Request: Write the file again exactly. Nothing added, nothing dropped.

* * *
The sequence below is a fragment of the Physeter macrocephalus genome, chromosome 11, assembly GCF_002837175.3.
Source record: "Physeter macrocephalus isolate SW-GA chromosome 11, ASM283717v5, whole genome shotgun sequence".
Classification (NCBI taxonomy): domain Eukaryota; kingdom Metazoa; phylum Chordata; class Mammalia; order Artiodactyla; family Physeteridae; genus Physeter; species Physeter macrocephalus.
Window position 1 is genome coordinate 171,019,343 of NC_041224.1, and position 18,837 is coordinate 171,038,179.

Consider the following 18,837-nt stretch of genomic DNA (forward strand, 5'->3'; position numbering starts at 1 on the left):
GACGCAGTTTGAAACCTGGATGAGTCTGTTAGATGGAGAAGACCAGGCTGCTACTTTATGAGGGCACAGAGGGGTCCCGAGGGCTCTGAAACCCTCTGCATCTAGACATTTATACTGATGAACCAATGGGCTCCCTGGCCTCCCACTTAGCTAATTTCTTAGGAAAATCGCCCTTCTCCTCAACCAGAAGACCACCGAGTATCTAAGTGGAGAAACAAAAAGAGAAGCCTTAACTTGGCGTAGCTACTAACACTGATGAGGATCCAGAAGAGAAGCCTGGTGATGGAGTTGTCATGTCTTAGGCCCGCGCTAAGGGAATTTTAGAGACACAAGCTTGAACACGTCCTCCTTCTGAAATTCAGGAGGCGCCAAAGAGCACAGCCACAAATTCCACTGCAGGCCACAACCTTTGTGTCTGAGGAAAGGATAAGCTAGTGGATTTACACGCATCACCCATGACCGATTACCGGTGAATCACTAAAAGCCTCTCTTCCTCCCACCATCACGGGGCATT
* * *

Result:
The sequence below is a fragment of the Physeter macrocephalus genome, chromosome 11, assembly GCF_002837175.3.
Source record: "Physeter macrocephalus isolate SW-GA chromosome 11, ASM283717v5, whole genome shotgun sequence".
Classification (NCBI taxonomy): domain Eukaryota; kingdom Metazoa; phylum Chordata; class Mammalia; order Artiodactyla; family Physeteridae; genus Physeter; species Physeter macrocephalus.
Window position 1 is genome coordinate 171,019,343 of NC_041224.1, and position 18,837 is coordinate 171,038,179.

Consider the following 18,837-nt stretch of genomic DNA (forward strand, 5'->3'; position numbering starts at 1 on the left):
GACGCAGTTTGAAACCTGGATGAGTCTGTTAGATGGAGAAGACCAGGCTGCTACTTTATGAGGGCACAGAGGGGTCCCGAGGGCTCTGAAACCCTCTGCATCTAGACATTTATACTGATGAACCAATGGGCTCCCTGGCCTCCCACTTAGCTAATTTCTTAGGAAAATCGCCCTTCTCCTCAACCAGAAGACCACCGAGTATCTAAGTGGAGAAACAAAAAGAGAAGCCTTAACTTGGCGTAGCTACTAACACTGATGAGGATCCAGAAGAGAAGCCTGGTGATGGAGTTGTCATGTCTTAGGCCCGCGCTAAGGGAATTTTAGAGACACAAGCTTGAACACGTCCTCCTTCTGAAATTCAGGAGGCGCCAAAGAGCACAGCCACAAATTCCACTGCAGGCCACAACCTTTGTGTCTGAGGAAAGGATAAGCTAGTGGATTTACACGCATCACCCATGACCGATTACCGGTGAATCACTAAAAGCCTCTCTTCCTCCCACCATCACGGGGCATT